Books · Travel

Indonesia Etc- book review

For such a diverse, fascinating and lofty country, Indonesia is somewhat obscure. Completely made up of islands, and thus the world’s largest archipelago nation, Indonesia is the world’s largest Muslim nation and fourth most populous, and it is Southeast Asia’s largest economy. But other than Bali (and maybe the Komodo dragon), is there anything famous about it? Elisabeth Pisani decided to do something about this pitiful situation by setting out to travel across the length and width of the nation. The result was Indonesia Etc- Exploring the Improbable Nation, part travelogue, part history and political primer.
As a former journalist and epidemiologist who had lived and worked in Indonesia for many years and spoke the language, Pisani certainly had the knowledge and experience to pull this off. But more importantly, she had the traveler’s knack of always being curious, never shunning an adventure, and being able to befriend strangers, even stay with them for months as she did with a family in a headhunting tribe.
Eschewing the main island of Java, where the capital Jakarta is located and home to two-thirds of Indonesians, at least until the end, Pisani travels from giant Sumatra to tiny islands in the Maluku chain. She also takes on Kalimantan, the Indonesian part of Borneo (Malaysia and Brunei occupy the rest).

However, what makes the book compelling is that Pisani goes beyond just travel, but gives some insight into Indonesian habits and quirks, like corruption. It is common to portray third-world countries as naturally beset by corruption with family and ethnic ties playing a huge role. But, Pisani explains that for Indonesia, factors like government decentralization and democracy exacerbate corruption.
There is also some good commentary about Indonesia’s recent history, from colonialism under the Dutch to independence to the present. We also learn about the country’s first two leaders, Sukarno and Suharto, and the complications with forming a nation that was made up of hundreds of peoples, languages, cultures and islands.

Pisani also does not shy away from the hard stuff like the mass killings of Chinese and Communists by the army and militias under the guise of crushing an attempted coup in the late 1960s, as well as East Timor, which eventually separated and is now independent, and Aceh, where fundamentalist Islam is strong. For the latter, which some call “Veranda of Mecca,” a strong separatist movement has given way, after the 2004 tsunami, to but with more autonomy to run their own affairs, which notoriously include sharia law. In fact, just a couple of weeks ago, a pair of gay men were publicly caned after being caught engaging in sex. And also recently, the former mayor of Jakarta, a Chinese Christian, was found guilty of blasphemy for criticizing a passage in the Koran. He had also lost the election in May to an Islamist rival.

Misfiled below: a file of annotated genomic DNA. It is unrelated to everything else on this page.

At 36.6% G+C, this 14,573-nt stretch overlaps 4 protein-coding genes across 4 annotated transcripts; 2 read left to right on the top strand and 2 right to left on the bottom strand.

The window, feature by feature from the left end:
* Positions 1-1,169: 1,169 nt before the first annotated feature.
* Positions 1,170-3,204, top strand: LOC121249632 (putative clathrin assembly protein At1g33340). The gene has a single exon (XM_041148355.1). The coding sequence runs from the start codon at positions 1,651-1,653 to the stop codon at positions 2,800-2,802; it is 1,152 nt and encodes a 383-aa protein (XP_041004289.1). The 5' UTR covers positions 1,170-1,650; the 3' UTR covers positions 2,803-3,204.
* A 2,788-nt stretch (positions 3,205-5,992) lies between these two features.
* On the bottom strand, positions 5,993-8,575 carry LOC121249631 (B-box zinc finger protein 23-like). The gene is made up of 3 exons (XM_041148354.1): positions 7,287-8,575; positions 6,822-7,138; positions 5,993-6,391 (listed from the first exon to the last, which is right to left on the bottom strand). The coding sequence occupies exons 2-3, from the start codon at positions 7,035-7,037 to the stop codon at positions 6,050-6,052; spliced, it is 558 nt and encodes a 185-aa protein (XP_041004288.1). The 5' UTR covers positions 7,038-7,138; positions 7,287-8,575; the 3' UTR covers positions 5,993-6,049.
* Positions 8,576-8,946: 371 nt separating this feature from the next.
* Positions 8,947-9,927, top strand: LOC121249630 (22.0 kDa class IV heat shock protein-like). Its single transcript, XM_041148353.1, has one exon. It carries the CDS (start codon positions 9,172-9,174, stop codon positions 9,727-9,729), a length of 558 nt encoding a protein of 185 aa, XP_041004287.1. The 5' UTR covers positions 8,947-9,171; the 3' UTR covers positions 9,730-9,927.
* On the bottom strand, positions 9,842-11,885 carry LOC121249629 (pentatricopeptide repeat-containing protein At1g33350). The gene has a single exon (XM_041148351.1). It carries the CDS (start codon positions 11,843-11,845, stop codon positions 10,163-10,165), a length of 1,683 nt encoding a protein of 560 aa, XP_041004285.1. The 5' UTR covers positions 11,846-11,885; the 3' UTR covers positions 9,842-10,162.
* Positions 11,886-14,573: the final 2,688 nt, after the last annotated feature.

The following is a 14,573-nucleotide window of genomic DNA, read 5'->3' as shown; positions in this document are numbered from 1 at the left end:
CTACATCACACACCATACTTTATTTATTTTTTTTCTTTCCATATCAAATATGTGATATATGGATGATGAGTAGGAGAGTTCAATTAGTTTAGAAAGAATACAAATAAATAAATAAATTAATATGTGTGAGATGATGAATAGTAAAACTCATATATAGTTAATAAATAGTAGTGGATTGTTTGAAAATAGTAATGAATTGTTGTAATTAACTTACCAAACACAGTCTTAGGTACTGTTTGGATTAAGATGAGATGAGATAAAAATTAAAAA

The book was published in 2014 and it had been on my reading list for some time. It still holds up even if some of the political and social problems described like Islamic fundamentalism and the decreasing tolerance towards minorities may be even worse now. But nevertheless, they would strengthen Pisani’s assertion that Indonesia is still a country that deserves more attention from the world.

Visit the book’s website where she still writes about Indonesia.

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4 thoughts on “Indonesia Etc- book review

  1. Looks like a must-read for understanding the the Southeast Asian region. Thanks for sharing!

    I still haven’t been, but I know a lot of people who like to vacation in Bali. It should be important to understand the history of these major countries, and go beyond just being tourists…

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    1. Glad you liked this book post, Ray. I haven’t been to Indonesia too. I agree, it is good to know the history and culture of countries, especially those like Indonesia, in addition to just being tourists.

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  2. Finally! After – what, 4 years? – of reading your book reviews, I’ve already read this and don’t have to add it to my must-read list! 😁

    It’s been a few years but I remember how well she ties in personal stories of the people she met with historical and political background to make the reading so engaging. Like the local politician and the nepotism that comes to be expected with the role… We met all of the people and saw the good and bad in everyone who lived within that system.

    Great choice!

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    1. Hey Bobbi, glad to see you comment again. It has taken me a long time to finally read this book. I really enjoyed the stories and historical/political commentary too. She really explained the nepotism/patronism corruption very well. It makes corruption more understandable though I don’t think that’s healthy in the long run.

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